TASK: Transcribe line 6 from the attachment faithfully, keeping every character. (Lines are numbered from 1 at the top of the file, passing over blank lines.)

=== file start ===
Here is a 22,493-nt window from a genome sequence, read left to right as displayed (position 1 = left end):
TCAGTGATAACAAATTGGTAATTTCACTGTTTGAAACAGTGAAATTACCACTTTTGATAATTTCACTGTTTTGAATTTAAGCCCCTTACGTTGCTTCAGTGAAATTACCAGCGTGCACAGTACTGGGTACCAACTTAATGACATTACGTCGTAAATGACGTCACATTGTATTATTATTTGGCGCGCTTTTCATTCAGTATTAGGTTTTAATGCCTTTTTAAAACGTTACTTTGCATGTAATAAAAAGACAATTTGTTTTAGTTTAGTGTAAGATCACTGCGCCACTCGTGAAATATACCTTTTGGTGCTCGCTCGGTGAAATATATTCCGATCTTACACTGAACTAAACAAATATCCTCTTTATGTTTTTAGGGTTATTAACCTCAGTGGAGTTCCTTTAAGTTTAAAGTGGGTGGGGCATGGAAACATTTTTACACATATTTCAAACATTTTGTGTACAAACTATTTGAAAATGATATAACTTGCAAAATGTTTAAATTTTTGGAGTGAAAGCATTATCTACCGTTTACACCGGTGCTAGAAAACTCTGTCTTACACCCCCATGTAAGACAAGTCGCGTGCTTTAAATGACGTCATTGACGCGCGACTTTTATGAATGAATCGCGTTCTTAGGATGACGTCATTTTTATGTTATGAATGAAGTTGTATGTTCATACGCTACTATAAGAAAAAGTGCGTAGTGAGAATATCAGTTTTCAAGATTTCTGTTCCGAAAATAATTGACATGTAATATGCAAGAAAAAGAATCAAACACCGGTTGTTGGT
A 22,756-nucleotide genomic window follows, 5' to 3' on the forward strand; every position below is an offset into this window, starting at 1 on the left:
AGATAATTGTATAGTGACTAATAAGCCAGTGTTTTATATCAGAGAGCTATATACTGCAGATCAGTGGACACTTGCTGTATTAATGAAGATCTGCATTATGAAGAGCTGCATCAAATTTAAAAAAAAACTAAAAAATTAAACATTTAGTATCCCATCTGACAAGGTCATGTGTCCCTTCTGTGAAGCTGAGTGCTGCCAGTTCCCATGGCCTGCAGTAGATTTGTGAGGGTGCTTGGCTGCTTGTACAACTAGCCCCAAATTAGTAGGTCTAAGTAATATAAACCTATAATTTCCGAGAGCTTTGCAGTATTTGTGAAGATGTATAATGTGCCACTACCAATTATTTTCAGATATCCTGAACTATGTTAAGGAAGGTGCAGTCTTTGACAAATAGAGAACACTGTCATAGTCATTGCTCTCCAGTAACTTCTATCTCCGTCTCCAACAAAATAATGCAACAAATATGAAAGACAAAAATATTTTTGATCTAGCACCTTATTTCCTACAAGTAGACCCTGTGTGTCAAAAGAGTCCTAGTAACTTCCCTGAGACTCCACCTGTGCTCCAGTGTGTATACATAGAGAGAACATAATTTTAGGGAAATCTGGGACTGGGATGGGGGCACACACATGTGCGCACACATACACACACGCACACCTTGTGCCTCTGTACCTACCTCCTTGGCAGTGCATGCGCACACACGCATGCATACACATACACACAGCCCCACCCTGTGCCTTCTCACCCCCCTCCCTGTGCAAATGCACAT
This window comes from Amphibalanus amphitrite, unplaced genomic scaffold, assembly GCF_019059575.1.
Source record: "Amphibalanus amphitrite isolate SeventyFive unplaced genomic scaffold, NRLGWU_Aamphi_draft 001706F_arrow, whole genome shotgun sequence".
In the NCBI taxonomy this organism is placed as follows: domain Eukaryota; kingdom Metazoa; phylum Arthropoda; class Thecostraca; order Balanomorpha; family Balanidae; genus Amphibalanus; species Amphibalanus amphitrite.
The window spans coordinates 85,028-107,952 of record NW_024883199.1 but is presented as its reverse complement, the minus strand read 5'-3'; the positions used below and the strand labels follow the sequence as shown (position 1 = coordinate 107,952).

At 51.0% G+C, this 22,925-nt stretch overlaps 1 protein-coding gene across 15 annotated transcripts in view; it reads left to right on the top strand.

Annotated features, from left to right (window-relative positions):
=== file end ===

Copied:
Source record: "Amphibalanus amphitrite isolate SeventyFive unplaced genomic scaffold, NRLGWU_Aamphi_draft 001706F_arrow, whole genome shotgun sequence".